Theirs was the time of going off to college. One was accepted to UW, the others to the Ivy League, one of them Yale. A part of me trembled with deep satisfaction, at the thought of these three beautiful women of color making it, succeeding against stacked odds by anyone's standards. It's not that the colleges were prestigious, but that they were embarking on their initiative, and right, to aim high. Later it occurred to me they embodied the intersection I'd been thinking of earlier– carefree but wise, light-hearted but thoughtful, playful and intelligent in a single breath.
Paul and I got off in Chinatown and walked the remaining two miles or so to the Space Needle. His hat, made at the party, was enormous– a Seahawks helmet with a large double paper cone on top, plus feathers and other paraphernalia. People leaned out from their balconies screaming, "SEA…HAWKS!" Men took pictures with him. Others recognized me from busland. Chatting up restaurant owners in Pioneer Square. Fists were pounded, and hugs given out. The air was filled with cheer. With his hat and formidable beard, and me, the skinny smiling guy in uniform, we were quite the pair. I think we balanced each other rather well.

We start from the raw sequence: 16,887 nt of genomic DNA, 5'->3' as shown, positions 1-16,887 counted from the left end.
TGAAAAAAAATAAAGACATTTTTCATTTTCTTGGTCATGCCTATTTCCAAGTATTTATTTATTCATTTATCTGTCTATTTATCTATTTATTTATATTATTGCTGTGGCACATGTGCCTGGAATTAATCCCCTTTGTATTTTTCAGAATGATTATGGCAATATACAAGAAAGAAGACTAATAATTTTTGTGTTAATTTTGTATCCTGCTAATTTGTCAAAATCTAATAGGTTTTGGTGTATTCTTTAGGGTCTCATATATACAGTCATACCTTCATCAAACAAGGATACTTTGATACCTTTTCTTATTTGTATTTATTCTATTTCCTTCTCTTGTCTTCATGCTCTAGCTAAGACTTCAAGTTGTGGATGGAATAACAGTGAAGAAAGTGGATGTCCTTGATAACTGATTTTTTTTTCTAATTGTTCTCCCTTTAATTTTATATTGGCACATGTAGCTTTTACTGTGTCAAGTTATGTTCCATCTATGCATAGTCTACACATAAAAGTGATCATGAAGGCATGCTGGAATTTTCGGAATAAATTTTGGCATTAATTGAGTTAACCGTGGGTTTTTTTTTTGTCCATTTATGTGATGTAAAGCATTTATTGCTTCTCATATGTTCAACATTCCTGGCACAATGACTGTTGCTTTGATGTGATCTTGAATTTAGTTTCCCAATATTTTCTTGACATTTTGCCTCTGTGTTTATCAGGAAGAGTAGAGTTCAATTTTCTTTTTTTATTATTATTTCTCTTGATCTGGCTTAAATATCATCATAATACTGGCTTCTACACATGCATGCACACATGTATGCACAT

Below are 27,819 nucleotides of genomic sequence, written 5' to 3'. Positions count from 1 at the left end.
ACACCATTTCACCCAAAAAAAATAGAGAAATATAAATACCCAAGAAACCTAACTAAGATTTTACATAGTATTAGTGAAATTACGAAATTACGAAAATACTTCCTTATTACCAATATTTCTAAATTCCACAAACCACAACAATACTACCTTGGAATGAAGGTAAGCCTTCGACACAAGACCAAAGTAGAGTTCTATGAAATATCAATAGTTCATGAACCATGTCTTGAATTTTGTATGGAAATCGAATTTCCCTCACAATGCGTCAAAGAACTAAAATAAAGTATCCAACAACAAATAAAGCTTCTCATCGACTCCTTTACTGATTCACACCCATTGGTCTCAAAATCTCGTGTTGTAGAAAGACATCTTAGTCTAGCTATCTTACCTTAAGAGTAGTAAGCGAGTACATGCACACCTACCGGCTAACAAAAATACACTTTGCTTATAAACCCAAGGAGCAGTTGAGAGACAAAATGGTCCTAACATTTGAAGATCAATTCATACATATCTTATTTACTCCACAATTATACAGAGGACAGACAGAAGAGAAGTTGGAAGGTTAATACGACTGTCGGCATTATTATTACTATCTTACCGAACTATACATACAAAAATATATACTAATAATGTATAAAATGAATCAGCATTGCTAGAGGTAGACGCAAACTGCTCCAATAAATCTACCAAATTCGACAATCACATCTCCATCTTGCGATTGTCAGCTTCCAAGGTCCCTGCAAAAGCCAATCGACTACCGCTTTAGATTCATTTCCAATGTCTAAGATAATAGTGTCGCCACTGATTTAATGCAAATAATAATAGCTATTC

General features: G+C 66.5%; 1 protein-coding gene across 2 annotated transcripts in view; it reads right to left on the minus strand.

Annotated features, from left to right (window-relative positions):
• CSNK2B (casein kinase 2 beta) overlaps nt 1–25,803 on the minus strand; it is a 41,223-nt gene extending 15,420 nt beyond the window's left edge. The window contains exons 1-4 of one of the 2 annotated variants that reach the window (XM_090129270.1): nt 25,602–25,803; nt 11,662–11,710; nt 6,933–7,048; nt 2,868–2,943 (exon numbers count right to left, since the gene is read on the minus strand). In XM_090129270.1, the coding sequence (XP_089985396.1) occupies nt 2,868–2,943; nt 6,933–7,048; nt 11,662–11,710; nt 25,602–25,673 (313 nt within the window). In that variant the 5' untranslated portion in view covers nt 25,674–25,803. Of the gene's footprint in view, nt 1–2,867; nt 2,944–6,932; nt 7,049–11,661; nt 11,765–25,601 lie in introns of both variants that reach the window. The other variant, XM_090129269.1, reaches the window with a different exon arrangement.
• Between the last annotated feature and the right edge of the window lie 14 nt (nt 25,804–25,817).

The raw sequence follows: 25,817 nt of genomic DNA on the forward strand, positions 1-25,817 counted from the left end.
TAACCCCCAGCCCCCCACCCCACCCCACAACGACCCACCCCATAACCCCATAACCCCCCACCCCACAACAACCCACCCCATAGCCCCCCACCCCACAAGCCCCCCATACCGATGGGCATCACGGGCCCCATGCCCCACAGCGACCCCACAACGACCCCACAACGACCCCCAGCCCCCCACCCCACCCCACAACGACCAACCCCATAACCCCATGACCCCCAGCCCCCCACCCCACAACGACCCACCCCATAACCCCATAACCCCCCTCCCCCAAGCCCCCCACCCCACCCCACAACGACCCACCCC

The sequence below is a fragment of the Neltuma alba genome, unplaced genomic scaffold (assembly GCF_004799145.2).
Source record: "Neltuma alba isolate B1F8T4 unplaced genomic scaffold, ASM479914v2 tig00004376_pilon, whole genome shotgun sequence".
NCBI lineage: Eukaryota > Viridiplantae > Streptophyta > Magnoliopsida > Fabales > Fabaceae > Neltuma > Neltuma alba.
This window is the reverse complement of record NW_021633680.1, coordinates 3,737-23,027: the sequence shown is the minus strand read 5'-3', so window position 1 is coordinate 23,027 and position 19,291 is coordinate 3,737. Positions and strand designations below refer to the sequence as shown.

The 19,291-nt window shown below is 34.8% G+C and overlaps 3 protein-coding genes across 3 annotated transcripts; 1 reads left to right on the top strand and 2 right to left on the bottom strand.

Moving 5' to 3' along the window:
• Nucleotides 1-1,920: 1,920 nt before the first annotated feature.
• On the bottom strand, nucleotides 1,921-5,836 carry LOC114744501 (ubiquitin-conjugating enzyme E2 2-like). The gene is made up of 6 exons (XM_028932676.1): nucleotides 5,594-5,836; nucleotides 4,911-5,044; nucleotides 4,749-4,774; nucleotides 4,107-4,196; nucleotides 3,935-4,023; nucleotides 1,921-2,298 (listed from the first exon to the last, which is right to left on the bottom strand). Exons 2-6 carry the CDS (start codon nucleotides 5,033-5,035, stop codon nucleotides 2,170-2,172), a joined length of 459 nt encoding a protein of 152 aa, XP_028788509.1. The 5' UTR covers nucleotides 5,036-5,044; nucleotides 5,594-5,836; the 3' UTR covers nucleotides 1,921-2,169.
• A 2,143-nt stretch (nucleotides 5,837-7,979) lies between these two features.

Under the Needle now, it's less hectic than I imagined. It's not a zoo, the way it looks on television, but more of a garden; the crowds are definitely present, benevolent huddles massing in the darkness, but between the clumps of humanity this place is easily navigable. Ever present is the massive edifice directly above, wreathed in fog tonight, nigh-mystical, the air thick and tangible. Extra buses are parked everywhere for afterwards, and we wave to our friends. Supervisor Tamara snaps our picture.
What is it about fireworks, I ask myself as the bursts flame out. We strangers below are united, brought back to the sameness of long ago, staring up at a cascade of sound and light. The sparks hang in the air vapor as never before, coloring the fog, a humble Borealis of our own making. Something similar is touched in each of us as we marvel.
When you know someone for long enough, you can sense the child they used to be; that youthful sense of wonder is there still, made awake in the early moments of a new beginning, a gentle voice from long ago, reminding us of the potential we have, gazing wide-eyed up at the heavens, higher and higher into the living night.